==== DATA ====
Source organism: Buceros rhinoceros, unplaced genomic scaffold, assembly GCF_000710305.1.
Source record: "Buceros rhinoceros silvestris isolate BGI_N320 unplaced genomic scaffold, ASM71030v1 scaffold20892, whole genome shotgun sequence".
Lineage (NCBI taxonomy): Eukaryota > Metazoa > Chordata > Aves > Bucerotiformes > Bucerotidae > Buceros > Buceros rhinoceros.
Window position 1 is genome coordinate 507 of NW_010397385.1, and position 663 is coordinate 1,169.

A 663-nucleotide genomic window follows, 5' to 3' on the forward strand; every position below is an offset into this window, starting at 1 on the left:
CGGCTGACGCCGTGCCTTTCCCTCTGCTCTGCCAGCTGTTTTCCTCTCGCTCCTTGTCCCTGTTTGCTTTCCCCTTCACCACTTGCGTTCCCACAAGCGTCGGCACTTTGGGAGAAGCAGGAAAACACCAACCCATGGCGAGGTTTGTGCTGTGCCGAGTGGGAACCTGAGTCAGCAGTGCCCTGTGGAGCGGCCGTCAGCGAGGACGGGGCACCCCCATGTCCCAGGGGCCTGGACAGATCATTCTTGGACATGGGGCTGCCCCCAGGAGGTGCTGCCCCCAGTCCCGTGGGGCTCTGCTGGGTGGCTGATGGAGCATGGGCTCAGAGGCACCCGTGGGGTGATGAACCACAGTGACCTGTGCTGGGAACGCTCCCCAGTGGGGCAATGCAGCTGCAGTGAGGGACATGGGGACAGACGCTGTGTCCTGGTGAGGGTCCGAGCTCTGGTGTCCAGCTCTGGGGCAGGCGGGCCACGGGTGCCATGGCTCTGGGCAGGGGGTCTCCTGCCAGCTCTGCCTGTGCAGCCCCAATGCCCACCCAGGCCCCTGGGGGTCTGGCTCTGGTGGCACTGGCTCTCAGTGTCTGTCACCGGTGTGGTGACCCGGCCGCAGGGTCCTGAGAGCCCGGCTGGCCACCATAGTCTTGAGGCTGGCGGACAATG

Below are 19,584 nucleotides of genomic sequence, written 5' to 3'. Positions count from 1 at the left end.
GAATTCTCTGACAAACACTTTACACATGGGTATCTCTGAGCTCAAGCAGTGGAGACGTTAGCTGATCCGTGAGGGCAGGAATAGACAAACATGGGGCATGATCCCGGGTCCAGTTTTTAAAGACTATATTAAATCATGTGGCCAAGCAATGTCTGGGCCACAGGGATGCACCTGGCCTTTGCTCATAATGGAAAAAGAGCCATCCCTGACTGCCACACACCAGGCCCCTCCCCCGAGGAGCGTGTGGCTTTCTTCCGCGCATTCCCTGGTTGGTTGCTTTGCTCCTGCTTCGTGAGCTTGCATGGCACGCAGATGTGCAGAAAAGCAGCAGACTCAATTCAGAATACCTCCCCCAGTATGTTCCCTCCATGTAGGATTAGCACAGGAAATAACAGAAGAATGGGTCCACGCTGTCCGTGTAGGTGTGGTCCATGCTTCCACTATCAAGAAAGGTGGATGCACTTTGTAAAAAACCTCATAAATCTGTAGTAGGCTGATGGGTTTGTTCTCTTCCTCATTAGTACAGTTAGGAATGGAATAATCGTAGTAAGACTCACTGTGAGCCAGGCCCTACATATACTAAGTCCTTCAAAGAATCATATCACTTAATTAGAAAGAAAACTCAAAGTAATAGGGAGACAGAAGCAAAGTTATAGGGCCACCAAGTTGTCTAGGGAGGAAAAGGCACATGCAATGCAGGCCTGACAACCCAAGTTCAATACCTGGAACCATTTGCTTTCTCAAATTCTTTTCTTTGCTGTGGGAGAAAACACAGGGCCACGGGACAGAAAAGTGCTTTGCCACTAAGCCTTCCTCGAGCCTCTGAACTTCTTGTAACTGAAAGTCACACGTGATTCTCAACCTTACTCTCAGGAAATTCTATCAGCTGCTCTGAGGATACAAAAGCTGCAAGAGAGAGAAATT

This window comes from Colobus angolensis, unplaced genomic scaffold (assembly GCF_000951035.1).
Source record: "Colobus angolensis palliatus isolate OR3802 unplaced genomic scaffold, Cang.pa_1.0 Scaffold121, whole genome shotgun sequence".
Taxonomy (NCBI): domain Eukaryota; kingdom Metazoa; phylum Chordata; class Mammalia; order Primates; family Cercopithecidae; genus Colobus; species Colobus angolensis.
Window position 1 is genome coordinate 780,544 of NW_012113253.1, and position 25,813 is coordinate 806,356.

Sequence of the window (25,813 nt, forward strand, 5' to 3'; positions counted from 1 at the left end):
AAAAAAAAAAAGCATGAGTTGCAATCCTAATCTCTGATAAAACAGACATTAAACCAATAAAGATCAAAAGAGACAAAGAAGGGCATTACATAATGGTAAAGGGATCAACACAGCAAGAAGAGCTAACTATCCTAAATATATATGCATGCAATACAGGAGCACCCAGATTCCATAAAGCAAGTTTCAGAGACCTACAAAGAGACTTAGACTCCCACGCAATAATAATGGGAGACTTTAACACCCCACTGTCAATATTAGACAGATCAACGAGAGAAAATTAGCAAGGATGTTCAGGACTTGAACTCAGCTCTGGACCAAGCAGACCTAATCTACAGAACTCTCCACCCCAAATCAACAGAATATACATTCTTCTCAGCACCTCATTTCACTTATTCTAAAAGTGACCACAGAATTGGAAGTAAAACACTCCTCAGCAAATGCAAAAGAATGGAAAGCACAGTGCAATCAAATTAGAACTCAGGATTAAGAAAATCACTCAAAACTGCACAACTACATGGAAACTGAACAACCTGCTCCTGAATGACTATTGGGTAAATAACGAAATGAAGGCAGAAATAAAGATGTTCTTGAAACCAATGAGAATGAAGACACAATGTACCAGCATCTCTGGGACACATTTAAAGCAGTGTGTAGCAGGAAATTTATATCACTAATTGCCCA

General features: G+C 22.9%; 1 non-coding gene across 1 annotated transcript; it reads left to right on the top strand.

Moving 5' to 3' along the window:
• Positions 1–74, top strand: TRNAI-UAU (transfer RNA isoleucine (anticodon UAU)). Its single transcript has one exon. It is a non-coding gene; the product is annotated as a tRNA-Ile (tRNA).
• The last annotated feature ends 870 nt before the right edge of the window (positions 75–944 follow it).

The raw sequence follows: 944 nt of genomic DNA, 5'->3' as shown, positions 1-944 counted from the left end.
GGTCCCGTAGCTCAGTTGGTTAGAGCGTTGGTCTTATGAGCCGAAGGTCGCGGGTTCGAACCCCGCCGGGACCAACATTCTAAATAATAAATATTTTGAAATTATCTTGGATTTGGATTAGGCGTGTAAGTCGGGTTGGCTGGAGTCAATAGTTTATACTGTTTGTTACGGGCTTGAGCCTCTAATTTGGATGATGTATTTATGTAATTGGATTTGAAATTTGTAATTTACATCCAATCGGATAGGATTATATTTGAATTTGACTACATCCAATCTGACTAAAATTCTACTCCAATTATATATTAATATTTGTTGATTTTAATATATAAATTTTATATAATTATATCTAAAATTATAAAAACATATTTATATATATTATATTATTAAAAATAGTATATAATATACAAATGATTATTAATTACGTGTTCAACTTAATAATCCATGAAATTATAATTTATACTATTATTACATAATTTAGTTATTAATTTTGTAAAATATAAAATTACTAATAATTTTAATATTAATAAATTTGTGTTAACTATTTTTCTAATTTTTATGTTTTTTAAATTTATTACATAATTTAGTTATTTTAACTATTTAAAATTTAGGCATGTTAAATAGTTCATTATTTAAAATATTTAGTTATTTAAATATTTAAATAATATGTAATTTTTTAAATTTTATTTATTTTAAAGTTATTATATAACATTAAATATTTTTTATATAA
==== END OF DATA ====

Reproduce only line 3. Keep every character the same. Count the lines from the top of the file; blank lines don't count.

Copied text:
Lineage (NCBI taxonomy): Eukaryota > Metazoa > Chordata > Aves > Bucerotiformes > Bucerotidae > Buceros > Buceros rhinoceros.